Week 3. Earhart Q4: Non-Textual Recovery
  • Though Earhart is using a fairly wide definition of the term text, the article does seem to primarily emphasize the recovery of written/printed artifacts. What does it mean to recover non-text works, and how can we create the conditions necessary for the sustainability of that recovery? Are they any different than the conditions for other recovery projects? And how might the implications of such work be of particular importance for specific groups (such as disabled subjects)?
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  • @adelinekoh You make an important point here. While Earhart advocates creating and preserving a multi-ethnic digital canon, her article seems to give preference to print texts. However, print text is often aligned with the interests of Westernized Anglo-centric interests (which is not to say that non-Anglo cultural groups do not have significant printed texts that need preservation). Yet, Earhart herself notes that there is a strong correlation between text preservation and canonized, Anglo-centric literature.

    This is why it is important to return to @alanyliu's call for DH to combine text preservation with New Media studies. By doing so, we can expand DHers perspectives on "textual" preservation so that it includes oral recordings of folklore, narratives, and interviews; aural recordings of music; images of artifacts; and even video recordings of events, rituals, interviews, etc. Not only will this expand the scope of our preservation efforts beyond the canon, but it will also break down the racially-infused structure of granting alphabetic texts authority over non-alphabetic texts (which is one issue that #dhpoco, in particular, has the affordances to address).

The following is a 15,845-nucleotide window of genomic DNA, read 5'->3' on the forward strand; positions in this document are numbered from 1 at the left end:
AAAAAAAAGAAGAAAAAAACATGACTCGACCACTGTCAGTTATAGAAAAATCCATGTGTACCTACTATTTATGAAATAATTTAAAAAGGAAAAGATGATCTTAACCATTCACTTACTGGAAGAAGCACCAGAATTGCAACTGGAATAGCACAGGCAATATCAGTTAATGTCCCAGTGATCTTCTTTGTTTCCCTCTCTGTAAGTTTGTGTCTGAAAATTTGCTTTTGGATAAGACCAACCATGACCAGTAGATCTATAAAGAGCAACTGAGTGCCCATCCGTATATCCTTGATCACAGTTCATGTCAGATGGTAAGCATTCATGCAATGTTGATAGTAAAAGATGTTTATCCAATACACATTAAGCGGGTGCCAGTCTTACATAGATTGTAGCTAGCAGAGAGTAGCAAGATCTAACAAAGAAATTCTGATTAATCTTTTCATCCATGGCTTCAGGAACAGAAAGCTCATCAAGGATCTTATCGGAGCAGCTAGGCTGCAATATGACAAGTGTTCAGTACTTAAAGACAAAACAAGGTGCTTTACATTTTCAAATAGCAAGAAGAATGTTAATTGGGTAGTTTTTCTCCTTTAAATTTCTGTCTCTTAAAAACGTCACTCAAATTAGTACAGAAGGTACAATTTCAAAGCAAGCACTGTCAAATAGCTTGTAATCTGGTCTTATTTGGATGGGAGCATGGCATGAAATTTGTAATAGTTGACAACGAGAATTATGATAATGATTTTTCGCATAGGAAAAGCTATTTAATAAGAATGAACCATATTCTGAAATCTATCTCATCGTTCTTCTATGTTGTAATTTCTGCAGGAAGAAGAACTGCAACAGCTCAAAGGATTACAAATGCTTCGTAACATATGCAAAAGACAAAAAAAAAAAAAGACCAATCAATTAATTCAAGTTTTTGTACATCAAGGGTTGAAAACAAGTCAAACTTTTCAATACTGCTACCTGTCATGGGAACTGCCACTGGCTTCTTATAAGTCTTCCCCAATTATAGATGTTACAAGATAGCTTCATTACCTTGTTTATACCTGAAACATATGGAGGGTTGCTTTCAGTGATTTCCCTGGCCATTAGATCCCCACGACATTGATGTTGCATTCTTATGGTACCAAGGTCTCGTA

Other members of the course have listed concerns with this approach--particularly the need to acquire funding, TT-positions, and tenure--and I agree that these are very difficult obstacles to navigate. I don't have any easy solutions to offer in this regard, but I do know that if we want to change the canon in a meaningful way, we will not be able to do so simply by sticking within its strict parameters. Perhaps we need to start by working on a small-scale or by collaborating with departments that are more open to non-traditional texts (Communication, New Media, Postcolonial Studies, Ethnic Studies, Gender Studies). Though these fields certainly exist outside the "core" of academia (which is, by their very structure, a necessity), they often provide the resources and support necessary to work outside the canon.

    We can also use the theory within these fields as a springboard for our own. Creating a stronger body of cultural criticism may give us the foundation we need to "validate" our work with non-traditional texts. (NOTE: I hate using the term "validate" here, but it seems to represent the reality of a lot of DHers).

    Any other thoughts?

  • Thanks @clboyles! Actually the question was posed by @meganfarnel. Megan, any thoughts?